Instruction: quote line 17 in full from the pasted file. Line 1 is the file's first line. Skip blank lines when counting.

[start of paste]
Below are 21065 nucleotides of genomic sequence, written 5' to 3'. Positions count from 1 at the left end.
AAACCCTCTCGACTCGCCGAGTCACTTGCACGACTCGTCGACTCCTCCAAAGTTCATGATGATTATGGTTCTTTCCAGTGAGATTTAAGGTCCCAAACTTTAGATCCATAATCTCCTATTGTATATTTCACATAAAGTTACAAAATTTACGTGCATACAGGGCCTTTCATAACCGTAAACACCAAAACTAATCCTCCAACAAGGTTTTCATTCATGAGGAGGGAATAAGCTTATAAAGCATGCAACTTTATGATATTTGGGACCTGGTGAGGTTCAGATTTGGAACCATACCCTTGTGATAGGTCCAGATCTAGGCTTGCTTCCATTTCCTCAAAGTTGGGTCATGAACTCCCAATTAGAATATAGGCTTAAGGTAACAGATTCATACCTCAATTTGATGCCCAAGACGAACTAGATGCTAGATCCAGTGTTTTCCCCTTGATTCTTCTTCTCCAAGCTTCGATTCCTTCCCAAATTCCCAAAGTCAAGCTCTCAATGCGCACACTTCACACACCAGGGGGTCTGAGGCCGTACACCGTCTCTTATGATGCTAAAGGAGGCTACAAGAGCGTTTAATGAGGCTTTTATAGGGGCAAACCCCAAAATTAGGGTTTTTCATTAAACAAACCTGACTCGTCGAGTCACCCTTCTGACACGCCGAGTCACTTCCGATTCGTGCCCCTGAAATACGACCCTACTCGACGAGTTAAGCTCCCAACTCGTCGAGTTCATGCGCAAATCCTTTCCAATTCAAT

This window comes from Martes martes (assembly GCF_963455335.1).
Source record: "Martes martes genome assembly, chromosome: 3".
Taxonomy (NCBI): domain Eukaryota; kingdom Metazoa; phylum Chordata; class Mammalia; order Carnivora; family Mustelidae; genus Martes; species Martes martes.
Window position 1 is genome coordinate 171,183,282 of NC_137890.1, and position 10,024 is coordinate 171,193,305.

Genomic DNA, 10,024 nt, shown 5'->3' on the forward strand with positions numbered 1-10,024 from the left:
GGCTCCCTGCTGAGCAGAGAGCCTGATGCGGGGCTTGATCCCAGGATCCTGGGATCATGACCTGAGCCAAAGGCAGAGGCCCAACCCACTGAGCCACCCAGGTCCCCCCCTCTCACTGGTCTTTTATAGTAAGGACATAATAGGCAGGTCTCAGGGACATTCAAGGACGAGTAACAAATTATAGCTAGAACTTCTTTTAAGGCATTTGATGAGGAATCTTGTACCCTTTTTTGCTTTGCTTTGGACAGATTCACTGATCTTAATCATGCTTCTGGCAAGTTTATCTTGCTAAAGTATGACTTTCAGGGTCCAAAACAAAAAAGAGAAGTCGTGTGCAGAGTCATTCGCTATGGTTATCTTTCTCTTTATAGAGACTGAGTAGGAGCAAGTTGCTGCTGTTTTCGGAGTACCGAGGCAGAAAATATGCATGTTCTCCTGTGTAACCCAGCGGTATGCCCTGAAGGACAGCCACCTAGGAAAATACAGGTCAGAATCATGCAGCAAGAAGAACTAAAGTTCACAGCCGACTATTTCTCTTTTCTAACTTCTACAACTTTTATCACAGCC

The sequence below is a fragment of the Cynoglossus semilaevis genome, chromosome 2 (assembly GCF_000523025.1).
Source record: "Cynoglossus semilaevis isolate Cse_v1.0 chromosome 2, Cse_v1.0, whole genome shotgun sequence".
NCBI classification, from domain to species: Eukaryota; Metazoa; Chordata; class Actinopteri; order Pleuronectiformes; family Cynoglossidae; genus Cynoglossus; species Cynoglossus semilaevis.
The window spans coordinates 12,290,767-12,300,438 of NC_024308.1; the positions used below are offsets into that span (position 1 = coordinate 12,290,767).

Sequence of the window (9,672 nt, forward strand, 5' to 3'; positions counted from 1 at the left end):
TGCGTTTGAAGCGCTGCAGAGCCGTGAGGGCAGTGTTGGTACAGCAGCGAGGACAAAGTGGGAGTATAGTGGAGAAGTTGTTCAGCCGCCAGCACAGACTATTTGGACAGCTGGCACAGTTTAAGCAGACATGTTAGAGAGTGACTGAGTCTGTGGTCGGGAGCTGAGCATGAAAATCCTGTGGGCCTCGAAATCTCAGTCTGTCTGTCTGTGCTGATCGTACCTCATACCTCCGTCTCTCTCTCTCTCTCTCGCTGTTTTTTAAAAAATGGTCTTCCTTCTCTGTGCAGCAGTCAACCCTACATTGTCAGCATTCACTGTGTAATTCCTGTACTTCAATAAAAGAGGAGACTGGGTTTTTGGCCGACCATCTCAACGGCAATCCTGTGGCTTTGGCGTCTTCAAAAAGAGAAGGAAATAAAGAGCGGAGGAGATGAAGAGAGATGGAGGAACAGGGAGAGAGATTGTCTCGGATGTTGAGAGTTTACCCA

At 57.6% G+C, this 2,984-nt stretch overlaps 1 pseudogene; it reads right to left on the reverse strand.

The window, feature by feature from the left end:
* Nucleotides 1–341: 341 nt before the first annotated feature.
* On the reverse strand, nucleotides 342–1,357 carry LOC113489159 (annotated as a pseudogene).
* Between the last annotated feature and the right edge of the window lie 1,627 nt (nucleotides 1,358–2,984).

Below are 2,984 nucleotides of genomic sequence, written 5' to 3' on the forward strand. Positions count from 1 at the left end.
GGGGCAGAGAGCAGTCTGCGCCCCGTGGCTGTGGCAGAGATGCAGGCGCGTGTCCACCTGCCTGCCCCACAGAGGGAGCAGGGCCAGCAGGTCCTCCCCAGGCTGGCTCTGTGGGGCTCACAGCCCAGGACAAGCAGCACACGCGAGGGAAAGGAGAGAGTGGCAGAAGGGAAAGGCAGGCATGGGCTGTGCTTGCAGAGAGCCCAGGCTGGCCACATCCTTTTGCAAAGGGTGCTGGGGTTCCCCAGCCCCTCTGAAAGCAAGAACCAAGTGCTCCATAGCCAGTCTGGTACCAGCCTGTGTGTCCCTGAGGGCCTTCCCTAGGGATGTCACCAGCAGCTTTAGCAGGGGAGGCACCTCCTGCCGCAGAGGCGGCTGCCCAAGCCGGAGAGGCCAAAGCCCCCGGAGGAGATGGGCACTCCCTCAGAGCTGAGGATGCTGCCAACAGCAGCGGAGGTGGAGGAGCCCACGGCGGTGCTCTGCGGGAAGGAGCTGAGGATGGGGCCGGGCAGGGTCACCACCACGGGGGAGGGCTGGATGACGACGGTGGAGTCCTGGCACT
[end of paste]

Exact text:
* Nucleotides 1–341: 341 nt before the first annotated feature.